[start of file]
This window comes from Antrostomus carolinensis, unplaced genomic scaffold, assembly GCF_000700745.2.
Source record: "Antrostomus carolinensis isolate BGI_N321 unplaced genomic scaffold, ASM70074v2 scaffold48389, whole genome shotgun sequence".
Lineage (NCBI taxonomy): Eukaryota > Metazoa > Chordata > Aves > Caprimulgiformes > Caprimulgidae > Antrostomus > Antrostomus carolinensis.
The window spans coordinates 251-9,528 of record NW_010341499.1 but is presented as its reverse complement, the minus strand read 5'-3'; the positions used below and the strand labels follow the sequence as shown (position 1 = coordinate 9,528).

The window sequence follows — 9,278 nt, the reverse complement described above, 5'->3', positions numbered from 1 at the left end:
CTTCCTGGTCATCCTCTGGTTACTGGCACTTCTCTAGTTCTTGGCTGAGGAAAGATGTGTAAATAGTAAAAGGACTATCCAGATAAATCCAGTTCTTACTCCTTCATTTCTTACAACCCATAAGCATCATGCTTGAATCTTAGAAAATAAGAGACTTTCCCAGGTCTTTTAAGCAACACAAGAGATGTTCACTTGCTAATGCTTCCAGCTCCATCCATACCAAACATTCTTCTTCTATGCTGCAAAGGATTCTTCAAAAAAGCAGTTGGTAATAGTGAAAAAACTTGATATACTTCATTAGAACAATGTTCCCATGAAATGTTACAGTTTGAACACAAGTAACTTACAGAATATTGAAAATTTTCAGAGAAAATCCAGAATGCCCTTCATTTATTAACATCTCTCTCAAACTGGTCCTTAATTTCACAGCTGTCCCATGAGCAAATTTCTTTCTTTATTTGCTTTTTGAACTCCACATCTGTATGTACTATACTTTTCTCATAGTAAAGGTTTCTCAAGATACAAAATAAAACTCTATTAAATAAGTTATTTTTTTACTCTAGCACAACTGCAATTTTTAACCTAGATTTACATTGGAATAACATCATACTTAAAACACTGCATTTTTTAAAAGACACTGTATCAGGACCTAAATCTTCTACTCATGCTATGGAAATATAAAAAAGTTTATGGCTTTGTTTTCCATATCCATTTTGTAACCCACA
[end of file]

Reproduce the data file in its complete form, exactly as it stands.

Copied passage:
This window comes from Antrostomus carolinensis, unplaced genomic scaffold, assembly GCF_000700745.2.
Source record: "Antrostomus carolinensis isolate BGI_N321 unplaced genomic scaffold, ASM70074v2 scaffold48389, whole genome shotgun sequence".
Lineage (NCBI taxonomy): Eukaryota > Metazoa > Chordata > Aves > Caprimulgiformes > Caprimulgidae > Antrostomus > Antrostomus carolinensis.
The window spans coordinates 251-9,528 of record NW_010341499.1 but is presented as its reverse complement, the minus strand read 5'-3'; the positions used below and the strand labels follow the sequence as shown (position 1 = coordinate 9,528).

The window sequence follows — 9,278 nt, the reverse complement described above, 5'->3', positions numbered from 1 at the left end:
CTTCCTGGTCATCCTCTGGTTACTGGCACTTCTCTAGTTCTTGGCTGAGGAAAGATGTGTAAATAGTAAAAGGACTATCCAGATAAATCCAGTTCTTACTCCTTCATTTCTTACAACCCATAAGCATCATGCTTGAATCTTAGAAAATAAGAGACTTTCCCAGGTCTTTTAAGCAACACAAGAGATGTTCACTTGCTAATGCTTCCAGCTCCATCCATACCAAACATTCTTCTTCTATGCTGCAAAGGATTCTTCAAAAAAGCAGTTGGTAATAGTGAAAAAACTTGATATACTTCATTAGAACAATGTTCCCATGAAATGTTACAGTTTGAACACAAGTAACTTACAGAATATTGAAAATTTTCAGAGAAAATCCAGAATGCCCTTCATTTATTAACATCTCTCTCAAACTGGTCCTTAATTTCACAGCTGTCCCATGAGCAAATTTCTTTCTTTATTTGCTTTTTGAACTCCACATCTGTATGTACTATACTTTTCTCATAGTAAAGGTTTCTCAAGATACAAAATAAAACTCTATTAAATAAGTTATTTTTTTACTCTAGCACAACTGCAATTTTTAACCTAGATTTACATTGGAATAACATCATACTTAAAACACTGCATTTTTTAAAAGACACTGTATCAGGACCTAAATCTTCTACTCATGCTATGGAAATATAAAAAAGTTTATGGCTTTGTTTTCCATATCCATTTTGTAACCCACA